Web summit: how my startup that doesn’t exist was selected for ALPHA
This happened in 2016 but I never published it, so, here it goes.
I like to test things around me until they break, and figure out why they broke, and fix them. On a rainy day in Düsseldorf, when working for trivago, I started to see a lot of ads for web summit, the venue had changed to Lisbon, and, having lived in Lisbon a few years prior, I was extra curious to check it out better this year.
Out of curiosity, I signed up with my startup, a tinder for people looking for furniture, eg: “I am a man seeking a couch” and one could swipe right and left to find a match, and I decided to name it tinditure.io <- the .io domain means I’m a real startup.
The domain was never registered, and there was absolutely nothing on that page since the DNS couldn’t resolve a domain that doesn’t exist. Would they vet anything? Would they compare my idea/market/niche/app to others and make a decision, or are they simply looking at selling as many 1 metre booths as physically possible? Those were my hypothesis, and I was hopeful that my absolutely nothing wouldn’t be selected.
The first email included some expected scarcity and social proof selling tactics, these would make the next email seem amazing.
… A few days later
After a phone call with a sales clerk and being asked a bazillion questions(as a an early-stage startup person, I like to speak about myself), my idea was selected for Alpha! Amazing, this is what I call an MVP, domain isn’t even registered yet, nothing exists, and I’m already selected for web summit, what. a. day. #hustle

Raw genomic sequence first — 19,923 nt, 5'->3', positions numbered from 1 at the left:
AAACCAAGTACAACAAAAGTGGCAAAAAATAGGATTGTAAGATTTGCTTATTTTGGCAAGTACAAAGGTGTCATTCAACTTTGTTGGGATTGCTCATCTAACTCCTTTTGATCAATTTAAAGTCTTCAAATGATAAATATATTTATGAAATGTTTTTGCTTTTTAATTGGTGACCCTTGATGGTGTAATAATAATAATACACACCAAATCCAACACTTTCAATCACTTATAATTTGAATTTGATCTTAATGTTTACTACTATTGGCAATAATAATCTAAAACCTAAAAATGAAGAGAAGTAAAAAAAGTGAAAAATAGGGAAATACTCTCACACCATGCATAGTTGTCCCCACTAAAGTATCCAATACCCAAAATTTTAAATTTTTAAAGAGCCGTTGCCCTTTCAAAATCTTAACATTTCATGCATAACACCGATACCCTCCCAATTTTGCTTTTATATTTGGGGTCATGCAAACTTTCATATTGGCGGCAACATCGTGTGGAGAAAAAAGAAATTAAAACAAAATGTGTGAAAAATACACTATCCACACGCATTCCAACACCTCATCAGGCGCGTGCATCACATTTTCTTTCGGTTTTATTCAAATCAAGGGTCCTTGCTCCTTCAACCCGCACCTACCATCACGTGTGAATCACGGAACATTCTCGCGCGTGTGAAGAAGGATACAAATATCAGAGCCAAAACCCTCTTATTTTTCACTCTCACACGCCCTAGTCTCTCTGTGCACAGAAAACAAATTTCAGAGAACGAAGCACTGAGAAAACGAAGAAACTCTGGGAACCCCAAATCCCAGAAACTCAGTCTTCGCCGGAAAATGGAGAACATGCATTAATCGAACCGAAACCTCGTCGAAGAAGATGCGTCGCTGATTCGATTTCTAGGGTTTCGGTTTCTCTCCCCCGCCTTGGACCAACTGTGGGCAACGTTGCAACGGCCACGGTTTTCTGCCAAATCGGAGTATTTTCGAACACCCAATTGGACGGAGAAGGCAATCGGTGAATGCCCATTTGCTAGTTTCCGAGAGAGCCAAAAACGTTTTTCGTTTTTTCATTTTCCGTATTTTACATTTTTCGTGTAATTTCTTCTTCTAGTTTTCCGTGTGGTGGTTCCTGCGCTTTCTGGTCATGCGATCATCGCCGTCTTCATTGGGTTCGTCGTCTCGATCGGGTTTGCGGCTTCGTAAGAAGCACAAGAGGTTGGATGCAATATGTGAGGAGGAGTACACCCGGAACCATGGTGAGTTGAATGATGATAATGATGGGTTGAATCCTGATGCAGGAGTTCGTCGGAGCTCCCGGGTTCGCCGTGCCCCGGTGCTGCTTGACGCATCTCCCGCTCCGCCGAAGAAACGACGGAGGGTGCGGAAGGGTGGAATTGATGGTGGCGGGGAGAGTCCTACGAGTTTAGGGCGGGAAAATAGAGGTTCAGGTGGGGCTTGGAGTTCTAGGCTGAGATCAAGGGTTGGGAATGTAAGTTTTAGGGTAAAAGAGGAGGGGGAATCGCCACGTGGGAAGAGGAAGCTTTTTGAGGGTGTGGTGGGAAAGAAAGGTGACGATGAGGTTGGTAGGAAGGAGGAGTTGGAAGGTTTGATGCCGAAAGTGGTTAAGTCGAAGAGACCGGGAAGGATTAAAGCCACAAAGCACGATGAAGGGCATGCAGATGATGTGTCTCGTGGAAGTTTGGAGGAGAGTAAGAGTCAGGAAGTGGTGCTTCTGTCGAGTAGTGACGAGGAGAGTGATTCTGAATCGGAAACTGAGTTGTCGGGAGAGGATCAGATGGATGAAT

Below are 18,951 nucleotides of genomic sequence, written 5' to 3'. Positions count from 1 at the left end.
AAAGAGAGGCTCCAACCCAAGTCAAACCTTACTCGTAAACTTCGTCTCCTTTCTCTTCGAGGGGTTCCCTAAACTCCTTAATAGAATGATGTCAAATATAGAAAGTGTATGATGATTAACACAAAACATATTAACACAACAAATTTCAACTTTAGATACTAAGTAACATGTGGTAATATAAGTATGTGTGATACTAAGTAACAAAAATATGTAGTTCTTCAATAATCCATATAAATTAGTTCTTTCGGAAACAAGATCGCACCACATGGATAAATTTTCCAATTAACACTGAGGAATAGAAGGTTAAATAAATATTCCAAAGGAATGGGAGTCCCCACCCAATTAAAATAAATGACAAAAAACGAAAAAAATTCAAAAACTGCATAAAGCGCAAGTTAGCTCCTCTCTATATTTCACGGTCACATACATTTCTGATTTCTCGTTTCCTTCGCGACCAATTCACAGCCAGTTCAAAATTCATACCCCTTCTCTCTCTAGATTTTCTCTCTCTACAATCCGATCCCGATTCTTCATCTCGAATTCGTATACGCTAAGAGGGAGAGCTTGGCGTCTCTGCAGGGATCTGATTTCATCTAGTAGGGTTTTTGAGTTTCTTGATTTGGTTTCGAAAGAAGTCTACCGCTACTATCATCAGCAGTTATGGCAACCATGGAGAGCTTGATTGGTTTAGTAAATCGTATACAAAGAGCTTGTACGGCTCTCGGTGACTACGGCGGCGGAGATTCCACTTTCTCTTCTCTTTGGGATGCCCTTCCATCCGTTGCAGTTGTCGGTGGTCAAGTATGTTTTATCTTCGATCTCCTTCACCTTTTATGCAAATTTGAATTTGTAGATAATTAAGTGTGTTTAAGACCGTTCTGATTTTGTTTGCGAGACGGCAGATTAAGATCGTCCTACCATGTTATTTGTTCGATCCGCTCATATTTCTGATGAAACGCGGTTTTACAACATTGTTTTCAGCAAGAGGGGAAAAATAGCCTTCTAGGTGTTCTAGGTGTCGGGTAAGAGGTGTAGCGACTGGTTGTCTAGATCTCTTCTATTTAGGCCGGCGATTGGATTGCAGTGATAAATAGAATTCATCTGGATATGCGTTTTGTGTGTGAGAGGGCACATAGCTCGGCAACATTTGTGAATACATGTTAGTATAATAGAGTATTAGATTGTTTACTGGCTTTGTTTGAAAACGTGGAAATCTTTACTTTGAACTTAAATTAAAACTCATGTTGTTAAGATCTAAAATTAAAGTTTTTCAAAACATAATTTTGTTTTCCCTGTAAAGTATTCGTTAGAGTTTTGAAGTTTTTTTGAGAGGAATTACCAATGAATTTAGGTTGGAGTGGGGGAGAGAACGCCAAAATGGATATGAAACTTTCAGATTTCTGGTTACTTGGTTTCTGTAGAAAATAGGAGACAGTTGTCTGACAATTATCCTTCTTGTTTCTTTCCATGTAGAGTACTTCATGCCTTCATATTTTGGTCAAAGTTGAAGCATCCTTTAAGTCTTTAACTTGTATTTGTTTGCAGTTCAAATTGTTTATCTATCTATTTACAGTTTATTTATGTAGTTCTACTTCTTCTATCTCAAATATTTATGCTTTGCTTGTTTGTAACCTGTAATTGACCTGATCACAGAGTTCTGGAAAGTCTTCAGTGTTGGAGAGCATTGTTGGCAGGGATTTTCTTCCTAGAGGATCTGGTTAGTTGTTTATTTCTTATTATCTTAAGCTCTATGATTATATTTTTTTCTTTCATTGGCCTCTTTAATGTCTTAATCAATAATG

I proceed to get emails and phone calls every single day prompting me to buy the tickets until I make it clear that I won’t be joining.
But, this all happened in 2016, it’s different now.(I know this because in 2018 I applied again with the same idea, but the questions this time were more practical and about what was actually done). I guess that now they get enough actually real applicants, but there was a definitely a degree of #fakeittillyoumakeit involved.
It’s easy to act nonchalantly since I have nothing, but there are many entrepreneurs that after 2–3 years have as much as I had(nothing).
Were I truly super excited about my idea, and got a phone call praising my baby, I’d be over the moon with excitement for all the opportunities that are to come.
And if I did have an idea that I worked hard on for 1 or 2 years, I would have assumed that they checked it out and vetted it as worthy of attending, but no, I know for a fact nothing was checked because there was nothing to check, I wasn’t even asked if there was a typo in the domain, so nothing was checked. Someone with a 5-year project has as many chances of getting selected as absolutely nothing, this isn’t a selection…
So it got me wondering, what is web summit selling? Shovels? Is it an opportunity? Is it hype? Or a better question: what are early-stage startups looking for? Hype? Dreams? Validation? (and not necessarily from the market?)
Whatever it is is, web summit and similar events seem to sell it, and it seems that paying $3000 to get advertised to by trello and AWS(who also pay to be there) is worth it. Perhaps we’re playing the wrong game.